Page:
Women in TV: Cosby offers LWE crowd the good, bad and funny

Longtime television journalist Rita Crosby regaled the audience with the keynote address at the Leading Women Entrepreneurs event to celebrate its 2017 honorees Monday night at the Liberty House in Jersey City.

Being a female journalist, she said, has produced anecdotes for a lifetime. She shared two of the most notable, which happened at two different points in her career.

The first, she said, came when applying for one of her first jobs, a TV gig in Bakersfield, California.

“I called on the phone and I said, ‘Here’s what I do, I’m hard-working young student,’ and the man actually said to me over the phone, ‘We already have a pretty blonde, but thank you very much.’

“I couldn’t believe it. I said, ‘Do you have a pretty blonde who can speak a couple languages, who works 24 hours a day?’

“He said, ‘No, no, no — we don’t have one like that.’

“I said, ‘Would you like one like that?’

“He said, ‘Absolutely, you’re hired.’ That’s how I got one of my first jobs.”

Years later, after she had become the first women to be hired by Fox News, had won numerous awards and had interviewed numerous top political leaders, the combination came up again — in a quest for an interview with former Palestinian leader Yasser Arafat.

It was the first Christmas after 9/11, she said. At a time when every journalist was trying to get interviews with leaders in the Middle East.

On Christmas Day, the call came.

“I finally got a call from Yasser Arafat’s people,” she said. “And they said, ‘The leader is willing to see you. He said he’d like you to be here within 24 hours or he’s going to cancel.’

“So, I literally left the Christmas table and remember running over there, studying on the flight to get over there (because) nobody had heard from Yasser Arafat at that point.

“I get there. I’m exhausted. They blindfold me and then they put me at gunpoint and say, ‘What’s the password to be able to see the leader?’ I gave them the password and I go through all this drama to get to (his headquarters), which is being shelled.

“At this point, I’ve missed Christmas dinner, I’ve been blindfolded, I’ve been held at gunpoint, I get to a place that’s being bombed. I get there and I see Yasser Arafat, and I say, ’I’m so excited to do an interview with you,’ and he says, ‘I’m not going to do it after all.’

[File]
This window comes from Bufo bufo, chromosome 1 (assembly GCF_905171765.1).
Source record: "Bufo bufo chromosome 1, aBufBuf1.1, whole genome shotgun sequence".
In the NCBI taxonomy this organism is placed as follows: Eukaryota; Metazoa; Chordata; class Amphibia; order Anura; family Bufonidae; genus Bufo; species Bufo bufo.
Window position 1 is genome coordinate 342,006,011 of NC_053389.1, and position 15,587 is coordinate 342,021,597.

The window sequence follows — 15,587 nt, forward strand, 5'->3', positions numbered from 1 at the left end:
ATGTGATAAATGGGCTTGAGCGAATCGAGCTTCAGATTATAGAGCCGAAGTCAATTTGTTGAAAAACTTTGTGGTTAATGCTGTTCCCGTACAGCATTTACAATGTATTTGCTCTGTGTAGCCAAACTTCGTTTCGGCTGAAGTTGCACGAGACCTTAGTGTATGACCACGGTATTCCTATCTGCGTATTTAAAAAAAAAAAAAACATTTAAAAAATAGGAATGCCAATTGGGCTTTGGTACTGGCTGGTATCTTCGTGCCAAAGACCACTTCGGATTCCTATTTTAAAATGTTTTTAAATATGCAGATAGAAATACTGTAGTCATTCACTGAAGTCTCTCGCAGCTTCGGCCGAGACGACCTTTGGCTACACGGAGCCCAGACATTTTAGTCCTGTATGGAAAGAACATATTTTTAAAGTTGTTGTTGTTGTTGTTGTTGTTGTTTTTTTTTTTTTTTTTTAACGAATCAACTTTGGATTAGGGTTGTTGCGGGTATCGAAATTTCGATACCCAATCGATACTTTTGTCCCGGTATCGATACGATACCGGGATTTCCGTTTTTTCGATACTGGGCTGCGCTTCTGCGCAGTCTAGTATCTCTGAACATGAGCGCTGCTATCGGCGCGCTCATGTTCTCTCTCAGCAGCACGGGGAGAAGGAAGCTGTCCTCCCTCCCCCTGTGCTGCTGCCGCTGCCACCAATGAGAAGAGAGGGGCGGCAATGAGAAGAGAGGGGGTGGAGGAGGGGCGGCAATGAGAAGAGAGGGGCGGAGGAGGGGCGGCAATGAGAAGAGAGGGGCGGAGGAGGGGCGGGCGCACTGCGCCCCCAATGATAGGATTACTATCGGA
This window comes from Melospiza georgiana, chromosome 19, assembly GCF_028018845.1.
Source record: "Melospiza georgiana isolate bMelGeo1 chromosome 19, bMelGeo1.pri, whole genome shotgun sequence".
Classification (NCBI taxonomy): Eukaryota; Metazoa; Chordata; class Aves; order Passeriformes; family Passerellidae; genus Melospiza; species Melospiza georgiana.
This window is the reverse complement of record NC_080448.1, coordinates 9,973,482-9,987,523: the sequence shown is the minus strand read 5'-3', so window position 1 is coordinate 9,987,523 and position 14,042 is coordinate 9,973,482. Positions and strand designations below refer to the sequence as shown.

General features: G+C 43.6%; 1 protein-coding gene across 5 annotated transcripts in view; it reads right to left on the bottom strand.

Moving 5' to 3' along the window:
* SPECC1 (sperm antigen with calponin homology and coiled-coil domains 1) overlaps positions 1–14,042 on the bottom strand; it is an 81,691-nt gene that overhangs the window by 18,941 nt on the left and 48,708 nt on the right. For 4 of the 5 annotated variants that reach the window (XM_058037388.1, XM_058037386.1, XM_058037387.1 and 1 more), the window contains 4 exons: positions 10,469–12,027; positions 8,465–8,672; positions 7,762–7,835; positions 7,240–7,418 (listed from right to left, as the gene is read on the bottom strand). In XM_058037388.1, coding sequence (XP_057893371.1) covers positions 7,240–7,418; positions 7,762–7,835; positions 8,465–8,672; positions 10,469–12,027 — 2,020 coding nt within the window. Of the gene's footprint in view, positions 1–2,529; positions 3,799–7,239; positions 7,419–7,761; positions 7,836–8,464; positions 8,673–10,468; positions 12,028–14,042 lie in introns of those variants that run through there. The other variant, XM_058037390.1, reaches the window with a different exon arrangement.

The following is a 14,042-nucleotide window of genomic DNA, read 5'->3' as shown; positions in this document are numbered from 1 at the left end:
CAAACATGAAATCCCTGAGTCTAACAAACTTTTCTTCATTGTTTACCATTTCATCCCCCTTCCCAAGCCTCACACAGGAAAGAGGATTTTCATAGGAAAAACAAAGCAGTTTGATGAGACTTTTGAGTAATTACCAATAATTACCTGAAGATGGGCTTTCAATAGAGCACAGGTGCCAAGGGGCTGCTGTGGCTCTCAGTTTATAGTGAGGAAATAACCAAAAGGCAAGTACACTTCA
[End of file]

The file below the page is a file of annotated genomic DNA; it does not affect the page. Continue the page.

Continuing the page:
“I was pissed.”

Crosby said she used her experience to get the interview.

“(He had stormed off to go) into a meeting with his Palastinian leaders, who were all men,” Crosby told the crowd. “I said to his guy, ‘What do I do? I have to get this interview.’

“He said, ‘The only thing you can do is walk into this room with all these male ambassadors and make a personal plea to the leader.’ I said, ‘I’ll do it, what do I have to lose?’

“So, I walk in, I got into this big huge room and it’s all men. Here’s Rita Crosby, no head scarf or nothing. I said, ‘Mr. Leader, I have come all this way over here and you have made a commitment and a promise to do this interview with me.’

“He said, ‘I heard you’re tough.’ And that’s when I realized it wasn’t necessarily about being a woman, it was that he had done some background on me and realized that I wasn’t going to be a cakewalk.’

“He saw this cute blonde and thought it was going to be easy.

“I said, ‘I’m fair.’

“And then I thought I’d do this line, which I hope all of the ladies in this room will be proud of me. I said, ‘You’re not afraid of a tough question from a woman, are you?’

“I looked around at all of his ambassadors and you could have heard a pin drop.”

(READ MORE from ROI-NJ on the Leading Women Entrepreneurs event.)

Crosby ended up getting the interview. The first of many she had with Arafat until his death.

“(I) became one of his favorite journalists for the rest of his life,” she said.

“So, sometimes the woman part works against you, but it can definitely work for you.”

Crosby said the opportunities for women in media and TV have only grown exponentially since she started more than two decades ago.

“When I first started in television, 25 years ago, there weren’t that many women in the business,” she said “There weren’t many covering war zones and the real tough assignments.

“I think about how far we have come. And now we have women managers and women bosses and some of the most prominent anchors and investigative journalists are women. I think we’ve come an incredibly long way. And we still have more to go, especially behind the scenes, but I’m so proud of where we’ve come.”